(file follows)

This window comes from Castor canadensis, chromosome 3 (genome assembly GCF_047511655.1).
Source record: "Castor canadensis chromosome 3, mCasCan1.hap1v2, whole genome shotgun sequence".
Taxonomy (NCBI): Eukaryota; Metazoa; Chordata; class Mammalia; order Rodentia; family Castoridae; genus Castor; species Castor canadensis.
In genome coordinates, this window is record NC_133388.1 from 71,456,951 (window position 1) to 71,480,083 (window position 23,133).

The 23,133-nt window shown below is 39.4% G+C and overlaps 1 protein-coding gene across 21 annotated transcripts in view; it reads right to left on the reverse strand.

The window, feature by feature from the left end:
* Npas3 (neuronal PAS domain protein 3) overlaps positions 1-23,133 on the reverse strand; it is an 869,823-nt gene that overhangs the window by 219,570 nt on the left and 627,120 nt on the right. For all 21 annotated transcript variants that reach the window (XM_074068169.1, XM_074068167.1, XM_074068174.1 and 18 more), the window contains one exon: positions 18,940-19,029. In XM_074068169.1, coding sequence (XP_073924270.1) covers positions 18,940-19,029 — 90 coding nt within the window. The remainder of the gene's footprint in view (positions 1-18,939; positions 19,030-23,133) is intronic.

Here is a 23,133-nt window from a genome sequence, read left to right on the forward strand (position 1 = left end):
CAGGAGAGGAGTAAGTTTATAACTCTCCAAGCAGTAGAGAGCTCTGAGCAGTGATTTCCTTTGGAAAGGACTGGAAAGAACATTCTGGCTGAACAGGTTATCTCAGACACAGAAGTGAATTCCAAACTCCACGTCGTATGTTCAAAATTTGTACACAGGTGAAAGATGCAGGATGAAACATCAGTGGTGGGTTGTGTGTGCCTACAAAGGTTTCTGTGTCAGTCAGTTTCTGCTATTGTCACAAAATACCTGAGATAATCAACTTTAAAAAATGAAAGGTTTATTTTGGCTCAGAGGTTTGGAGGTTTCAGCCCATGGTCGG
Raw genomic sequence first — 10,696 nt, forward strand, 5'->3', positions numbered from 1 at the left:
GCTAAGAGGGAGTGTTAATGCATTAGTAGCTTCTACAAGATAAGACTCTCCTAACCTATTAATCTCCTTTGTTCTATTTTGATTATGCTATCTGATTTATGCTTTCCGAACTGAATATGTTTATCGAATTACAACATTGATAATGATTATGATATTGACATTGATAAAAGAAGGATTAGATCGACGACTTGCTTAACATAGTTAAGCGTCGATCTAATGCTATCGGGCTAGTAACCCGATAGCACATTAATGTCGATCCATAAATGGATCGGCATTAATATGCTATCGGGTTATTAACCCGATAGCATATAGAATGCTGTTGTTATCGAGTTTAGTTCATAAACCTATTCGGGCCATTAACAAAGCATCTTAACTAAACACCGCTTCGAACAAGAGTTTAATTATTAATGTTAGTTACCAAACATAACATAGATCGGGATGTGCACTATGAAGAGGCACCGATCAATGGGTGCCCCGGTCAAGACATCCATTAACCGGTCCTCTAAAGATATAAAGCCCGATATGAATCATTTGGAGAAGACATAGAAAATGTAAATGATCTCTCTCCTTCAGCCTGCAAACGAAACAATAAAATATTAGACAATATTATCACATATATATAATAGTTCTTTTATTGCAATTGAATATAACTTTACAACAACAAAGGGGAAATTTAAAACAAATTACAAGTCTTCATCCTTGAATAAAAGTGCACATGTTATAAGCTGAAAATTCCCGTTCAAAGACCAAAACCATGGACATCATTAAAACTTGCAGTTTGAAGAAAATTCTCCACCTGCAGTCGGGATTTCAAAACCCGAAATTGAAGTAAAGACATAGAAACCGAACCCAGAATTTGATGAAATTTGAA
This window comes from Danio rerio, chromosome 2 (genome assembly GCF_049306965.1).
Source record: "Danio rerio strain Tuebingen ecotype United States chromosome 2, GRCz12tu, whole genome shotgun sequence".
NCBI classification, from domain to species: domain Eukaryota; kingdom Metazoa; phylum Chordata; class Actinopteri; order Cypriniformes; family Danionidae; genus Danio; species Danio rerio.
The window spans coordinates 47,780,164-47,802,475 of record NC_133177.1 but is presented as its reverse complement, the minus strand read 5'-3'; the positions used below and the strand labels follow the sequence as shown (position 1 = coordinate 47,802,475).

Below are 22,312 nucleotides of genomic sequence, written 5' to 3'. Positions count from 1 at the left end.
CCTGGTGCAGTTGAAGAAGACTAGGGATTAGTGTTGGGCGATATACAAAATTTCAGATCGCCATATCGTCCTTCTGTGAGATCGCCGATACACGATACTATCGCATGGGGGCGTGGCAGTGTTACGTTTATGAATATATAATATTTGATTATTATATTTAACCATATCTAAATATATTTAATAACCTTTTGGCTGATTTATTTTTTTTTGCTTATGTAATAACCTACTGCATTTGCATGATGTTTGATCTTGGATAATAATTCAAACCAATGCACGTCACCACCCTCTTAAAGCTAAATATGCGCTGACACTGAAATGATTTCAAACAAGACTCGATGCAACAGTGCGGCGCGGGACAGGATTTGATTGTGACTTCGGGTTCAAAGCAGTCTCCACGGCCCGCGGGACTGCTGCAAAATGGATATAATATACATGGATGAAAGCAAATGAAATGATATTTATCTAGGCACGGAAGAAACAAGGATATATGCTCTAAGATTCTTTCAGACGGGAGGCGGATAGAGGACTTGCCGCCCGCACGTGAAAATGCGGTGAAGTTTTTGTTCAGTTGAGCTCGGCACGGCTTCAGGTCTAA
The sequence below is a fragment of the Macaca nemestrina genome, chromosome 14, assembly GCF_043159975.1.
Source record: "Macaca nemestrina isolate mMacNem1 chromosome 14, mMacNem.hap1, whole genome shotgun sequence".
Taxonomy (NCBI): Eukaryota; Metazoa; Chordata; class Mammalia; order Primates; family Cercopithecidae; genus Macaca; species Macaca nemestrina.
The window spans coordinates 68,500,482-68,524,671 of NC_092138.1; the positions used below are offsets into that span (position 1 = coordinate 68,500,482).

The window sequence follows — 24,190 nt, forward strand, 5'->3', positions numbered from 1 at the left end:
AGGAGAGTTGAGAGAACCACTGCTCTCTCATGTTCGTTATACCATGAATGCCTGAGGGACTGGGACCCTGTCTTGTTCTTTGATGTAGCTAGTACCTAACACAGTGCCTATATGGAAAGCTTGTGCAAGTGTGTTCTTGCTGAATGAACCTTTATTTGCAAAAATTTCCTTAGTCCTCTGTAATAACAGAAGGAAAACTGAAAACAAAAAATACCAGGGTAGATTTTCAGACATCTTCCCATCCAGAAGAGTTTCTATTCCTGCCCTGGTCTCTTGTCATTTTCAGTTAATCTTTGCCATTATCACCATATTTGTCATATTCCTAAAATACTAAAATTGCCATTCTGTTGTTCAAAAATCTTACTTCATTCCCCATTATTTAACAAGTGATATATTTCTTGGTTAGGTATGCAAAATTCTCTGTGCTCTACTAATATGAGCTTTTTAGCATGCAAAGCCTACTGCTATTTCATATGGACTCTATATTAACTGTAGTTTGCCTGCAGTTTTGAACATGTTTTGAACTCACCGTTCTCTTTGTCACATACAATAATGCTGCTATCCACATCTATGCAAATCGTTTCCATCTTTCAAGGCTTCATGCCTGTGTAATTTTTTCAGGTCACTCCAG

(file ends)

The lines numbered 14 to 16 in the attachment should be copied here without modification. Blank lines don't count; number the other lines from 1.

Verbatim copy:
NCBI classification, from domain to species: domain Eukaryota; kingdom Metazoa; phylum Chordata; class Actinopteri; order Cypriniformes; family Danionidae; genus Danio; species Danio rerio.
The window spans coordinates 47,780,164-47,802,475 of record NC_133177.1 but is presented as its reverse complement, the minus strand read 5'-3'; the positions used below and the strand labels follow the sequence as shown (position 1 = coordinate 47,802,475).

Below are 22,312 nucleotides of genomic sequence, written 5' to 3'. Positions count from 1 at the left end.